By the ubiquitous usage of machine learning models with their inherent black-box nature, the necessity of explaining the decisions made by these models has become crucial. Although outcome explanation has been recently taken into account as a solution to the transparency issue in many areas, affect computing is one of the domains with the least dedicated effort on the practice of explainable AI, particularly over different machine learning models. The aim of this work is to evaluate the outcome explanations of two black-box models, namely neural network (NN) and linear discriminant analysis (LDA), to understand individuals affective states measured by wearable sensors. Emphasizing on context-aware decision explanations of these models, the two concepts of Contextual Importance (CI) and Contextual Utility (CU) are employed as a model-agnostic outcome explanation approach. We conduct our experiments on the two multimodal affect computing datasets, namely WESAD and MAHNOB-HCI. The results of applying a neural-based model on the first dataset reveal that the electrodermal activity, respiration as well as accelorometer sensors contribute significantly in the detection of “meditation” state for a particular participant. However, the respiration sensor does not intervene in the LDA decision of the same state. On the course of second dataset and the neural network model, the importance and utility of electrocardiogram and respiration sensors are shown as the dominant features in the detection of an individual “surprised” state, while the LDA model does not rely on the respiration sensor to detect this mental state.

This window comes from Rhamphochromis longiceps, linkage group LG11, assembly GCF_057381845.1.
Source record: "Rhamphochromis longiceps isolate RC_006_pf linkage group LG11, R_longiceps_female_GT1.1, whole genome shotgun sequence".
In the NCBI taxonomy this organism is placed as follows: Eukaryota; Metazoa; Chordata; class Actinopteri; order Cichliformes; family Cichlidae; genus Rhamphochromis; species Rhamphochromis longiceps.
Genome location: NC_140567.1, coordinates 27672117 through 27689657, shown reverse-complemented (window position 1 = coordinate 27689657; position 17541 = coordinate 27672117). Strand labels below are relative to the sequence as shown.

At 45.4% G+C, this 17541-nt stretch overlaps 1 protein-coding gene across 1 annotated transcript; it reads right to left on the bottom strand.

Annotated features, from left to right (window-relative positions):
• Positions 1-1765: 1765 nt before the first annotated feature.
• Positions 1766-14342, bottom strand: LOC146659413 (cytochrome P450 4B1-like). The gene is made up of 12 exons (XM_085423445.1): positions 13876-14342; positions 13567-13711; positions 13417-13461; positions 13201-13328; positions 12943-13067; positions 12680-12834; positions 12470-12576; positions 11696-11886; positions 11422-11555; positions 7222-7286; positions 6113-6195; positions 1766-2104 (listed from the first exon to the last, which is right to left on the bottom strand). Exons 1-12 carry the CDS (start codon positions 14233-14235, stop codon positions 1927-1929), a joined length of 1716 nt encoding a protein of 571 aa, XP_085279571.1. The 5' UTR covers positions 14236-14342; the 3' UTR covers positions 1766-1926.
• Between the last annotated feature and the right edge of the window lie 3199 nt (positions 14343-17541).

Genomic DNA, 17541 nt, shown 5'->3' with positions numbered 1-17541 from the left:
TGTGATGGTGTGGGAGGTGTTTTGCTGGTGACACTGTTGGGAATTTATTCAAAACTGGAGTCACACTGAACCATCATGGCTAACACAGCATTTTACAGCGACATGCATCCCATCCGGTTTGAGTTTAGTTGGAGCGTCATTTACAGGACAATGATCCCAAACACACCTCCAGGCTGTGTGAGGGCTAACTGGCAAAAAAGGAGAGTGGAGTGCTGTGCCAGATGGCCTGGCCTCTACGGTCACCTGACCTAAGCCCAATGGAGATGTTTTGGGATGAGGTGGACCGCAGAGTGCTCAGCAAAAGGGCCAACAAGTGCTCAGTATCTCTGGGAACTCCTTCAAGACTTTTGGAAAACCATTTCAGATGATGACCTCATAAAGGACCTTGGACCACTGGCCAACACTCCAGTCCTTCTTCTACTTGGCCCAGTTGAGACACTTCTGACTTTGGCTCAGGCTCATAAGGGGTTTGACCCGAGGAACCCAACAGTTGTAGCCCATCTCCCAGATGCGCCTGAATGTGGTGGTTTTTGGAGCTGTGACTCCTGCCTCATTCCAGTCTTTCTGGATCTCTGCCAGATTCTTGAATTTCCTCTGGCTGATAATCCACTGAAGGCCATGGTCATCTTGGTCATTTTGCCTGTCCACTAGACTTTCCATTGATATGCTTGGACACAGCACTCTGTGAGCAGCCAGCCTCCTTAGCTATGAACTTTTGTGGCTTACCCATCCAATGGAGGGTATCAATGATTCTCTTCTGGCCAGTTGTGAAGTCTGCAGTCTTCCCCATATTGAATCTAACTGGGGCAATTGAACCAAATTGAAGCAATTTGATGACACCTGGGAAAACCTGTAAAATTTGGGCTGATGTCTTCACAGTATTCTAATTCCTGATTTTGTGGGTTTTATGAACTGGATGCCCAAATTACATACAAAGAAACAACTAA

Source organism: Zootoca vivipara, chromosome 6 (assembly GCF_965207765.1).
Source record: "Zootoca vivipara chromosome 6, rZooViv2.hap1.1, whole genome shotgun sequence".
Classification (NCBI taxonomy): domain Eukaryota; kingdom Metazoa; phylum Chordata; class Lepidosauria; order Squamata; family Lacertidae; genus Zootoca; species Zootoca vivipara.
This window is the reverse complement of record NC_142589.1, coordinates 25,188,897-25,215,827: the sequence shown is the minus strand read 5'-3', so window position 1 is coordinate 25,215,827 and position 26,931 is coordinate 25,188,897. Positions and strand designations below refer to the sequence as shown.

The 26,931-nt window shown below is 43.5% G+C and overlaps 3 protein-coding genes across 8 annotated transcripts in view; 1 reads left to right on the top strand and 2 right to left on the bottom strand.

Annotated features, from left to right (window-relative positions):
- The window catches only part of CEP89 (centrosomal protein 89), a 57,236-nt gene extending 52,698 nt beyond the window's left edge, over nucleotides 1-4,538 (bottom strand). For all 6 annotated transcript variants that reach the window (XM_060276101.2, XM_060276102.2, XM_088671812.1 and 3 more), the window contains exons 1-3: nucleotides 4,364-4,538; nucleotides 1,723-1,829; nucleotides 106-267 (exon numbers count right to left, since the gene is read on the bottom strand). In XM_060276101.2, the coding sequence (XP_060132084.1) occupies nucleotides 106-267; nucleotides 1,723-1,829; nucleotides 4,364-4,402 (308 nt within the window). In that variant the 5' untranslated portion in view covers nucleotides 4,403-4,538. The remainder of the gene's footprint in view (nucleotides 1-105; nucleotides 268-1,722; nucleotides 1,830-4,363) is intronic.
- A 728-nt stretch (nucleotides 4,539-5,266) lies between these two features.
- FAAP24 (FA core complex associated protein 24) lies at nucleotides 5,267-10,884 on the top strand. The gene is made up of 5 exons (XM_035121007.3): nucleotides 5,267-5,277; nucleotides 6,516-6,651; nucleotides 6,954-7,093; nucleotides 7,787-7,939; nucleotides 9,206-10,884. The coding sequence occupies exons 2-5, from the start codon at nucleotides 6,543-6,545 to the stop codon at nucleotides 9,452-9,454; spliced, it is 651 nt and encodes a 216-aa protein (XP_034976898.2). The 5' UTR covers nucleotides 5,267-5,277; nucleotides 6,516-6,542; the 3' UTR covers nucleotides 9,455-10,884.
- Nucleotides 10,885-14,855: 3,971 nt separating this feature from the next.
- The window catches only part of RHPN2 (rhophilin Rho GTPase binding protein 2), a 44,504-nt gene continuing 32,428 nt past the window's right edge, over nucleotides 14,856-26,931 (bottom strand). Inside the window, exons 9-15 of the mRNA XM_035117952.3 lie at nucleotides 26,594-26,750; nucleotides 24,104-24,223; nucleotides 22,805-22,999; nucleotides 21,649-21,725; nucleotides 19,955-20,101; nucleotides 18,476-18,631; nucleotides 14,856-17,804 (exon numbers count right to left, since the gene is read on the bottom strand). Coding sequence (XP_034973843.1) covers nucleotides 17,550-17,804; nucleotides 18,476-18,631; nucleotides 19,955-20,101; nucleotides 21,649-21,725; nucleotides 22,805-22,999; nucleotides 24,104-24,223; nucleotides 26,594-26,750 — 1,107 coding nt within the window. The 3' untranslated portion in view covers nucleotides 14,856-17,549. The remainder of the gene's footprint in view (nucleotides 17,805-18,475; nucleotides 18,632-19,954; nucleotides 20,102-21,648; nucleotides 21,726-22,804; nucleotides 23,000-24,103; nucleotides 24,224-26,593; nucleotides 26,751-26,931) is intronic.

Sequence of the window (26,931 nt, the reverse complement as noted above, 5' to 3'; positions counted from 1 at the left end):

Place, publisher, year, edition, pages